Wednesday, 10 June 2020

United Airlines to require all passengers to do a self health assessment at check-in

The U.S. mega-carrier United Airlines has become the first major American carrier to now require all passengers complete a health self-assessment during their check-in process. 

This new checklist is designed to make sure people are "Ready-to-Fly" and asks them to confirm they have not experienced Coronavirus - COVID-19-related symptoms in the previous 14 days.  The questions will be asked regardless of the method of check-in customers may choose - so will be on the website,  app, self-service kiosks or asked by a physical check-in agent. 

This new "Ready-to-Fly" checklist includes:

You must wear a face covering while on board for the safety of everyone.
Have not been diagnosed with COVID-19 in the last 21 days. Have not experienced any of the following symptoms in the past 14 days (excludes symptoms from a pre-existing condition)
Temperature of 38 C/100.4 F or higher
Cough
Shortness of breath/difficulty breathing
Chills
Muscle pain
Sore throat
Recent loss of taste or smell
Have not been denied boarding by another airline due to a medical screening for a communicable disease in the last 14 days.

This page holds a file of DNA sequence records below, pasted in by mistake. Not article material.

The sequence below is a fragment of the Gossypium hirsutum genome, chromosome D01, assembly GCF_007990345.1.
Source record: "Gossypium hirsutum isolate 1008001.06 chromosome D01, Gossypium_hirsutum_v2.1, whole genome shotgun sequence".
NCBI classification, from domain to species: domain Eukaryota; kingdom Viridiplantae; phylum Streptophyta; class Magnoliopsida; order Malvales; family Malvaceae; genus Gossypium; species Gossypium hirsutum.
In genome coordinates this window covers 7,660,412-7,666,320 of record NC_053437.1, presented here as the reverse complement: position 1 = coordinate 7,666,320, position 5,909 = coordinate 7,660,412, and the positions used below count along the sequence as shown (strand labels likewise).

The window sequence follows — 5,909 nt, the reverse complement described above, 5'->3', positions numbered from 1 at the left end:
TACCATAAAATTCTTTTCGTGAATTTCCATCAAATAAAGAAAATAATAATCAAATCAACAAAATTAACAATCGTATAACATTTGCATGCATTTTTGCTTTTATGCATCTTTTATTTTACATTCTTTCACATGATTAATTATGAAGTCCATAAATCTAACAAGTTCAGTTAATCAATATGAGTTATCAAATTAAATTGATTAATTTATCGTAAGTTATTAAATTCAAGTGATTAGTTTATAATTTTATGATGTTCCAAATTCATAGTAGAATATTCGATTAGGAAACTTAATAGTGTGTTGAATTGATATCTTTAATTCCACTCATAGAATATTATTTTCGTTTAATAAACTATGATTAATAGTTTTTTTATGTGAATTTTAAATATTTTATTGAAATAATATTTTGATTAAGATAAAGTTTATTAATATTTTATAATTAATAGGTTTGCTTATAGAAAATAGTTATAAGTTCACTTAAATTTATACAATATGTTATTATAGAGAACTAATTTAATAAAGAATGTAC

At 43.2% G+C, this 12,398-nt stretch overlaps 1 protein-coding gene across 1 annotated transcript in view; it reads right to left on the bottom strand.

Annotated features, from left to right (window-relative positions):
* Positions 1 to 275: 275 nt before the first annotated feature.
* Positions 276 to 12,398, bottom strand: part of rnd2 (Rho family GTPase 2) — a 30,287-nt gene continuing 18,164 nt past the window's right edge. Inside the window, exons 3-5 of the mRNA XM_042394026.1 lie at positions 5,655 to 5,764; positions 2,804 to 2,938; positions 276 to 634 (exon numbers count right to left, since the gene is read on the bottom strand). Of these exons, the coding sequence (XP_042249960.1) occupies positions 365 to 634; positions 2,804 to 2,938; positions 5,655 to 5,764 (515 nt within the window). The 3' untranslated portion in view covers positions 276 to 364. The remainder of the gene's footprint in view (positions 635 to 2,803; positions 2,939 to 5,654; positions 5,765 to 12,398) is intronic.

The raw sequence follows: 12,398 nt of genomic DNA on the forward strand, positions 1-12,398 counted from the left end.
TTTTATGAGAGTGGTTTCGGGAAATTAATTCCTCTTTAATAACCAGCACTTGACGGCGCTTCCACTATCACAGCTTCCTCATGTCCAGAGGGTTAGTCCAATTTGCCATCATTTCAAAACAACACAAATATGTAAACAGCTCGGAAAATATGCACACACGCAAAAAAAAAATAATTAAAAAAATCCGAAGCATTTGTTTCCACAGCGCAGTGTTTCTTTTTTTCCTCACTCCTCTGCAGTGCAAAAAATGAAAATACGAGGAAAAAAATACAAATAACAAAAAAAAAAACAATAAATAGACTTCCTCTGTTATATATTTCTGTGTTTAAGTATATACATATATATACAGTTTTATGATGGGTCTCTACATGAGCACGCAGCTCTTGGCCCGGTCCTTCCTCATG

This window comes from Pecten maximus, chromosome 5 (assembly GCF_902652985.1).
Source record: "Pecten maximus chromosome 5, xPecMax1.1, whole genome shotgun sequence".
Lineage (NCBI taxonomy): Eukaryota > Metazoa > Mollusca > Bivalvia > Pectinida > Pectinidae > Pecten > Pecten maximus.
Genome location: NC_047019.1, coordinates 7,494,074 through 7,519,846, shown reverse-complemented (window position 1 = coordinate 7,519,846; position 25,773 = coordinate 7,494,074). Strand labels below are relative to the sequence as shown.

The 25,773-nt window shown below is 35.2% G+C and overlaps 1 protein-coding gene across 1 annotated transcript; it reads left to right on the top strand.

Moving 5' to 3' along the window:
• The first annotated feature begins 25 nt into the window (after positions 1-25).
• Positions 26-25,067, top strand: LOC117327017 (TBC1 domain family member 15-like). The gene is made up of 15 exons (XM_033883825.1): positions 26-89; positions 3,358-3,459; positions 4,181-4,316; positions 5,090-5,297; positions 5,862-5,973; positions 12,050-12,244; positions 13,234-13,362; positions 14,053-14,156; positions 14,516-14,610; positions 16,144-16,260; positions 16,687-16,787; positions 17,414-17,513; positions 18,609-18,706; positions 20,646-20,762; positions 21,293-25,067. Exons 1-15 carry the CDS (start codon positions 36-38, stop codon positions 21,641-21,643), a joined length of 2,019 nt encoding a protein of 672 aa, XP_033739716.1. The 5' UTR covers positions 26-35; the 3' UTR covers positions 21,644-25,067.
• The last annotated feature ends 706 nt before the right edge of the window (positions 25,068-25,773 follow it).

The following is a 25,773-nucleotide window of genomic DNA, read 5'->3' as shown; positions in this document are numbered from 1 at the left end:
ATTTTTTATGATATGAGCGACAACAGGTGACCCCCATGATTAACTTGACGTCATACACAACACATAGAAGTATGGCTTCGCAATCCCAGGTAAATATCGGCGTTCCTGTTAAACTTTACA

Have not had close contact with someone who tested positive for COVID-19 in the last 14 days.


"The health and safety of our customers and employees is our highest priority, and we have been working closely with trusted medical experts and partners to institute new practices and procedures to further protect those who work and travel with us," said Pat Baylis, United's Corporate Medical Director. 

There is no word from United about any legal repercussions for any passenger who are not completely truthful with their answers or break the conditions of the agreement, nor is there any detail on how the checklist will be checked. 

"United's 'Ready-to-Fly' wellness checklist sets clear guidelines on health requirements for our customers and helps minimize the risk of exposure during the travel experience." Baylis said.

I'm not convinced this checklist will make travelling with United any safer,  to quote a famous TV show doctor, 'everybody lies' and whilst in reality, it might not be everybody,  but it is some people and if they agree to something that isn't perhaps completely true in order to get to something they simply must do, then they will.  For some, it may offer some reassurance, yet could that reassurance come at a price, of letting their guard down and putting themselves at greater risk?   Is it perhaps better to assume that everyone you come into contact with may be Asymptomatic and take the necessary precautions?  










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